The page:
|"Writing of the Declaration of Independence"|
Jean Leon Gerome Ferris
I am as proud of this commemorative day as any American, but I question the salutes I've been reading as posted by some Facebook friends. We are so quick, we heavy handed and heavy footed patriots, to credit our military at any opportunity. Support our troops! Of course, I do support our troops, and I recognize their sacrifices specifically on Veterans' Day and on Memorial Day. At airports, when I pass a soldier I fear is headed off to war, I think good thoughts on his behalf, and when I see a stranger shaking that soldier's hand and saying thank you, I feel better about humanity. So, yes, our soldiers deserve our gratitude by word and deed year round.
But on the Fourth of July, it isn't soldiers of the past I pay homage to. It's our founding government leaders, with all of their courage and persistence, who deserve credit today. The colonial leaders who signed our Declaration of Independence and voted to adopt it as a unified group, brought together through arguments and compromises and bitter words between them, weren't soldiers, for the most part. They weren't generals in any colony's militia.
Read through the list of their occupations. These men were lawyers, merchants, land owners, scientists, physicians, with a few ministers and a musician thrown in for good measure. These were educated men of the Enlightenment who understood the importance of thoughtfulness, nuance and communication between men in order to construct a new government. They were eloquent in speech and with a pen, capable of acting above mob mentality, courageous enough to act out of principle and not in response to public opinion (in many cases, although granted not in all).
I took a quiz this morning to test my knowledge of the Declaration of Independence. I scored very poorly, but I learned a great deal by reading the answers at the end of the quiz. One of the more intriguing questions asked why it took more than a year between the beginning of our War of Independence and the official adoption of a declaration of it. I had no idea. Here is the answer as it reads in this Big Think quiz:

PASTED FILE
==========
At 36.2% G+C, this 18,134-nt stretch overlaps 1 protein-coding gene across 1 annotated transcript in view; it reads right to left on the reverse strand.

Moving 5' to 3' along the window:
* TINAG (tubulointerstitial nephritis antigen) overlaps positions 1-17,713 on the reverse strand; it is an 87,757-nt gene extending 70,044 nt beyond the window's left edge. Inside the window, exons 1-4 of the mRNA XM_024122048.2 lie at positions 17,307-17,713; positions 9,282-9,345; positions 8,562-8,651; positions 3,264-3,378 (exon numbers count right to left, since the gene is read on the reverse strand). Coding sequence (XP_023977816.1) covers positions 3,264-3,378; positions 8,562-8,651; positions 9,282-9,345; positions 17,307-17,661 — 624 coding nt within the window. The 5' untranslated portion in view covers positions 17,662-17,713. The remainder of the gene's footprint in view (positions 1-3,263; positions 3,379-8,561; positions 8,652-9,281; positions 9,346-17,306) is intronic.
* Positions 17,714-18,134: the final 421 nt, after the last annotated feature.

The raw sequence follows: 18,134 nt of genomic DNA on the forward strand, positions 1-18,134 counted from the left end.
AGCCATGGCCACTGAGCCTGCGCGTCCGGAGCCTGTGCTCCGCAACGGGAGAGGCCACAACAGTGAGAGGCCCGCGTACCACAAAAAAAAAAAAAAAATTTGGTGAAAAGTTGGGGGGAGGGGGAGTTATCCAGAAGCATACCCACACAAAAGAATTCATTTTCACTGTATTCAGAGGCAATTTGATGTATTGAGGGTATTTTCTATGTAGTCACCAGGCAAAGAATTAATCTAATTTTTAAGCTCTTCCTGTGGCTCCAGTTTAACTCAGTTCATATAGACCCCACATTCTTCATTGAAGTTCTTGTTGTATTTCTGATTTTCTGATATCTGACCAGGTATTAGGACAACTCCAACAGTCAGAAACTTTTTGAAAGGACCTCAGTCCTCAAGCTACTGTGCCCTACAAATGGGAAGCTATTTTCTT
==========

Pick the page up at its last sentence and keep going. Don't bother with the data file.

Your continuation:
"The colonies were divided on whether it was the right time to declare independence. Virginia, Massachusetts, Rhode Island, New Hampshire, and South Carolina wanted to break away in 1775, but other colonies had hopes for reconciliation with England or worried that an all-out war would encourage the French and Spanish to pursue further inroads in the New World."
The colonies were divided on many issues—slavery being a key one—and each representative took the time to work through the details, to address the issues thoughtfully, to understand the ramifications if they were to act too quickly.
So, it's to these Men of the Enlightenment that I tip my hat today, or at least light a sparkler and trace pretty shapes in the dark sky above me, as I don't wear hats. We are a free nation because they studied philosophies that promoted democracy over monarchy and reason over superstition, because they drafted a declaration based on those philosophies and because they joined intellectual forces to adopt it all and make it official. If not for their foresight, what would our soldiers be fighting for? And what would we have to celebrate today?